Gwen Mueller is an IT Professional, #dnd Gamer-girl, #coffee drinker, geek in Secondary Education, editor on tumblr #education, curating #science, and #tech resources to inspire lifelong learning with 1/4 cup of #fun.
At a conference held here at the University of Pennsylvania last week, librarians talked about the chances and challenges that open online courses throw their way. The conference, “MOOCs and Libraries: Massive Opportunity or Overwhelming Challenge?,” was organized by OCLC, a library cooperative that runs the WorldCat online catalog and provides other services and library-related research.
Lynne O’Brien, director of academic technology and instructional services at Duke University, said the “rapid uptake” of MOOCs had taken many people by surprise. As she put it, “These courses don’t seem to fit anything of the model that we have for how to do online education well.” She’s been hearing from instructors that “the process of preparing courses for this environment made them rethink” how they teach their on-campus courses. “Faculty have said it’s a huge amount of work but that it’s also a wonderful opportunity,” she said.
A Wikipedian in residence is a Wikipedia editor who has an on-site placement at an institution. It turns out there are many such Wikipedians at archives and museums around the world, including the National Archives, but there has never before been one at a presidential library.
• Students who have access to a full-time, certified librarian scored higher on the PSSA Reading Test than those students who do not have such access. This finding is true for all students, regardless of their socio-economic, racial/ethnic, and/or disability status.
• For several student groups that tend to experience achievement gaps—economically disadvantaged, Hispanic, Black, and those with IEPs (Individualized Education Programs)—Reading and Writing results are markedly better when those students attend a school with a librarian and library support staff, according to the research. In fact, they benefit more proportionally than the general student population.
In what may come as a pleasant surprise to people who fear the Facebook generation has given up on reading — or, at least, reading anything longer than 140 characters — a new report from the Pew Research Center’s Internet and American Life Project reveals the prominent role of books, libraries and technology in the lives of young readers, ages 16 to 29.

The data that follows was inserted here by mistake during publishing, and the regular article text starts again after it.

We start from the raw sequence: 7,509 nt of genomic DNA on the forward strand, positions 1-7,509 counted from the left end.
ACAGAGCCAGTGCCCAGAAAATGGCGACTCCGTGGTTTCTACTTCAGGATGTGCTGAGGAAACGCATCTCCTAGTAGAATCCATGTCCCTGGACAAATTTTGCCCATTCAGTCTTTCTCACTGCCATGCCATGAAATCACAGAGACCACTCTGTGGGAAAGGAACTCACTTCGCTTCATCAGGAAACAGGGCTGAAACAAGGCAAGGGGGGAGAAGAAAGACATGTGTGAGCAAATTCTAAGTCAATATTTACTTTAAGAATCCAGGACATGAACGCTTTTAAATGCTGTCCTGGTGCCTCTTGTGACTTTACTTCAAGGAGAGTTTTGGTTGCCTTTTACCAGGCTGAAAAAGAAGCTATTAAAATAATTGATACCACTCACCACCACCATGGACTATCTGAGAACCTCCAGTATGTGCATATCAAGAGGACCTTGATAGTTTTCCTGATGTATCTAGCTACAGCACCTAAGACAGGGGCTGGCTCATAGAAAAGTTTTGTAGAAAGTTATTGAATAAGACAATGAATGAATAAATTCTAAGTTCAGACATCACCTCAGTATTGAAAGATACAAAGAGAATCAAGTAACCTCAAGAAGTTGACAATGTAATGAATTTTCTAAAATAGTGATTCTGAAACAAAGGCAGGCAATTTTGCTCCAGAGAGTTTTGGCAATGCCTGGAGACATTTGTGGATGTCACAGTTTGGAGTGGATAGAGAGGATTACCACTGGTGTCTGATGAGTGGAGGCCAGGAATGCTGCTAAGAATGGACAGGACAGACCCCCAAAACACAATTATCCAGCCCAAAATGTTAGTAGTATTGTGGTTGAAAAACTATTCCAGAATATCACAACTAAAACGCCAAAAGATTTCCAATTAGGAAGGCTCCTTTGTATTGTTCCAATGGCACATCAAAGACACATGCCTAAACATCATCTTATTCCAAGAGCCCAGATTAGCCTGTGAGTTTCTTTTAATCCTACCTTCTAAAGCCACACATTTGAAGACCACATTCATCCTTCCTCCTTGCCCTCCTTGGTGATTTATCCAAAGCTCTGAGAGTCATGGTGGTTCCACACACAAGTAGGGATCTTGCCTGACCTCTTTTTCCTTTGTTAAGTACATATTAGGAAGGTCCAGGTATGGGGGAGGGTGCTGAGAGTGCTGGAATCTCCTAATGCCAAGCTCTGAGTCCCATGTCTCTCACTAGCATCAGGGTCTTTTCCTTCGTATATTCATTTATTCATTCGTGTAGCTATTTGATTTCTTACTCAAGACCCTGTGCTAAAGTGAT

“We found that about 8 in 10 Americans under the age of 30 have read a book in the past year. And that’s compared to about 7 in 10 adults in general, American adults.”
“We heard from e-book readers in general [that] they don’t want e-books to replace print books.”
“We found that [younger people are] very interested in the idea of preloaded e-readers — being able to check out an e-reader at a library that already has some popular titles on it.”
It’s no secret that copyright law needs a significant overhaul to adapt to today’s complex information ecosystem. Unfortunately the near-term prospects for comprehensive reform are dim. However, participants at a conference last spring at Berkeley Law School on “Orphan Works and Mass Digitization: Obstacles and Opportunities” believe that modest but still meaningful reforms are possible.
Because of term extensions, copyright is a significant impediment to reuse of most books published in the 20th century, even though an overwhelming majority have long been out of print. DPLA planners want to provide public access to literatures of the century just past, but it is impractical to clear rights on a work-by-work basis. (It would cost an average of about $1,000 per work, and that’s not counting any royalty payments.)
While library budget cuts continue, demand for library services has soared. Lower income and unemployed patrons often turn to local libraries as their only source of Internet access.
At the same time, libraries have sought to accommodate Americans’ ever-increasing demand for access to digital materials, a mission that has put them at odds with the publishing industry, which is struggling to retain its viability as many American readers shift toward reading books electronically and purchasing those titles from online retailers rather than traditional bookstores.
Nothing disturbs print-centric researchers like the idea of kicking books out of a library to make room for computers. The New York Public Library set off a fierce debate recently with its plans for a major reorganization. The proposed overhaul, known as the Central Library Plan, includes selling two midtown branches and moving many of the three million books now housed under the main reading room at 42nd Street to a remote-storage facility in New Jersey. The library shares the facility in a consortium arrangement, called Recap, with Columbia and Princeton Universities.
Across America, libraries used to reach out to readers by sending bookmobiles into school parking lots, street corners and rural byways. Now, those rolling reading rooms are becoming scarce — too costly and outmoded, some say.